11. Cubey

    Cubey New Member

    Messages:
    78
    Location:
    Southern Arkansas
    This (I think) would be the correct way of sharing a vent (the red line). So why is it you can't do it that way? It might need to be higher than I placed it but that's the general idea.

    Attached Files:

  12. keano016

    keano016 New Member

    Messages:
    35
    Location:
    Mass
    Seems the easiest way to go through the roof. One thing I have not drawn out on the picture is a plastic vent through the roof from a high efficiency furnace. Now, the guys who did it they connected the fresh air supply and the venting together to a wye and then one 3 inch pipe is going through the roof. Is that set up ok (mixing the supply and the condensation vent? If so, can I tap into that with the sink vent since it is plastic and easy to work with?
    Last edited: Mar 13, 2011
  13. keano016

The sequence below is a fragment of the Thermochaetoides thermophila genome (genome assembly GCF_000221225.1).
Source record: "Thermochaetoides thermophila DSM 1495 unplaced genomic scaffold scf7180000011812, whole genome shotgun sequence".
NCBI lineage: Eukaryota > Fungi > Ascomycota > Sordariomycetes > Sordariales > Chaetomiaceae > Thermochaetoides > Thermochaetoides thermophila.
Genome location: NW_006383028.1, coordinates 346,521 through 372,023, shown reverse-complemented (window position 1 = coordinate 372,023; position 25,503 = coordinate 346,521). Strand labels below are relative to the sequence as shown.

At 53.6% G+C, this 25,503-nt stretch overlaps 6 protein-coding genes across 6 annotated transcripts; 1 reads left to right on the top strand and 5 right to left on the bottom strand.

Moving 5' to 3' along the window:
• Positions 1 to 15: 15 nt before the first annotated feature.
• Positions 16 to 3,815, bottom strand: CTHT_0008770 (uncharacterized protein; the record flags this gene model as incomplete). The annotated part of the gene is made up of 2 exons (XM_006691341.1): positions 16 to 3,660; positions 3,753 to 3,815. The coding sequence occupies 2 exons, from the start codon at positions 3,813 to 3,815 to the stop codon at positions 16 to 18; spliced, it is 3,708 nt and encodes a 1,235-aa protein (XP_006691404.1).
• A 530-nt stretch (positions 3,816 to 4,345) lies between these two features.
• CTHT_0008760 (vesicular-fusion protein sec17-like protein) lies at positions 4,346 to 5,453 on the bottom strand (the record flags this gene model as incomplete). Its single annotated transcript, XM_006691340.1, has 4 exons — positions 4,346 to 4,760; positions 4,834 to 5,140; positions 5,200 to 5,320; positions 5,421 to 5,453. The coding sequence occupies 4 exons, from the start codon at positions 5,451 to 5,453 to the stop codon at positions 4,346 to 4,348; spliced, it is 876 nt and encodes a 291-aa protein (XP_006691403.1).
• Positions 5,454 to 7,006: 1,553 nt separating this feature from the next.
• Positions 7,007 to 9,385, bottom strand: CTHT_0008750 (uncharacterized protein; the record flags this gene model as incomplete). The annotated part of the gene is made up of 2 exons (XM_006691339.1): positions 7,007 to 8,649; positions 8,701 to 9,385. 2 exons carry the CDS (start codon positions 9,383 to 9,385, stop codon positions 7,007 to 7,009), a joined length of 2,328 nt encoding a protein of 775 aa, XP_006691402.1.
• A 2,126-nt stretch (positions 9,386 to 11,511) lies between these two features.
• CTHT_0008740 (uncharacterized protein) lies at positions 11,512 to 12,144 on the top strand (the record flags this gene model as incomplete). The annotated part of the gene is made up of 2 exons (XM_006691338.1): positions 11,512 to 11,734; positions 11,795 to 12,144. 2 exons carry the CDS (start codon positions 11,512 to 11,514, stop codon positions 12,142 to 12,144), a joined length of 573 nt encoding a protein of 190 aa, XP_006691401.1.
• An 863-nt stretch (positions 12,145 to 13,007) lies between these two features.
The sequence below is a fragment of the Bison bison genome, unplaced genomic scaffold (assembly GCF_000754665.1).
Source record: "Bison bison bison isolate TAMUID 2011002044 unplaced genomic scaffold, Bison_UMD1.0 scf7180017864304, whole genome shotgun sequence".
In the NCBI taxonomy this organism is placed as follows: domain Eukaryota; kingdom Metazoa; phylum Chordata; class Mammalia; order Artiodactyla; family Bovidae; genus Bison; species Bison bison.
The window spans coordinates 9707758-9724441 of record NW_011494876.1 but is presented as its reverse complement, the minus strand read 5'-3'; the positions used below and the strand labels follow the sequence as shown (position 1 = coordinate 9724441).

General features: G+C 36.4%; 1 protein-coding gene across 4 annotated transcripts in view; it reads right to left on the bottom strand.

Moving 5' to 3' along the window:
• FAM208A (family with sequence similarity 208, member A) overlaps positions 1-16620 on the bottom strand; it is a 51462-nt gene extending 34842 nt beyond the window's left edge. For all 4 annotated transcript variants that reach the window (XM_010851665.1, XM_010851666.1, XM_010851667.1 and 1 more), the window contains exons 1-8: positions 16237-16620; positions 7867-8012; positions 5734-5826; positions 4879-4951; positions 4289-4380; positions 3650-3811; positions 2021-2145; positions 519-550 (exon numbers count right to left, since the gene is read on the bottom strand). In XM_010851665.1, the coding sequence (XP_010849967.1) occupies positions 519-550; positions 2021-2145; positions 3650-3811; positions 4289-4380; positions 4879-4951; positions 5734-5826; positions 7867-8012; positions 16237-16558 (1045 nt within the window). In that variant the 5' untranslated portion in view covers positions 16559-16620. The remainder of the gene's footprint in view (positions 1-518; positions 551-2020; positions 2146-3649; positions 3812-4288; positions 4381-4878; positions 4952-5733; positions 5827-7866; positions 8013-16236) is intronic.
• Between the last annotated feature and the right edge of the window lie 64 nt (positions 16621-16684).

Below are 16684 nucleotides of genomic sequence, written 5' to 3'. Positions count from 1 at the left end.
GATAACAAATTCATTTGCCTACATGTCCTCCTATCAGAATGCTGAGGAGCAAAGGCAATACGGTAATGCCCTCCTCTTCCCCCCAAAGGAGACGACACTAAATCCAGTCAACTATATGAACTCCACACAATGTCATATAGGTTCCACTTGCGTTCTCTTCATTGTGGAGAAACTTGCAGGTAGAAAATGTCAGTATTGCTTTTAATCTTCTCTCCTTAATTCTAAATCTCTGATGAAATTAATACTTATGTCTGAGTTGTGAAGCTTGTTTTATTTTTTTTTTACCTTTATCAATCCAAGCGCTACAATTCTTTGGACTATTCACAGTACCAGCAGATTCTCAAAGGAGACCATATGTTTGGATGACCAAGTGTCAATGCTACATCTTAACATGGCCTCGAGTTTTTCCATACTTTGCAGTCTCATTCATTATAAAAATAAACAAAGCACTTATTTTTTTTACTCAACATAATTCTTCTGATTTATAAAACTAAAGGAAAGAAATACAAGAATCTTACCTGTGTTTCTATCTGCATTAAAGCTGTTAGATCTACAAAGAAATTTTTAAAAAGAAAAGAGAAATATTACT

keano016 New Member

    Messages:
    35
    Location:
    Mass
    That is a Cast Iron 3 inch vent so it is challenging to connect to.
  14. Cubey

    Cubey New Member

    Messages:
    78
    Location:
    Southern Arkansas
    Does it have a tee currently where I am showing the red line tapping into it? If so, could you not remove the tee and plus a 4-way ( + ) one? And anyway, your proposed vent had it going over there anyway to that exact spot. I just cut out the extra wasted amount going up, across and back down.
  15. keano016

    keano016 New Member

    Messages:
    35
    Location:
    Mass
    sorry about the confusion in the drawing. A 2 inch cast iron ties with a 45 degree tee into the 3 inch cast iron. The propose venting was passing trough that area but it was not connected. I was planing of going pass the 3 inch cast iron then turn 90 degrees to go behind the low wall and conect on the oposite side where the 2 inch venting is. That's why I was asking about going below the highest fixture.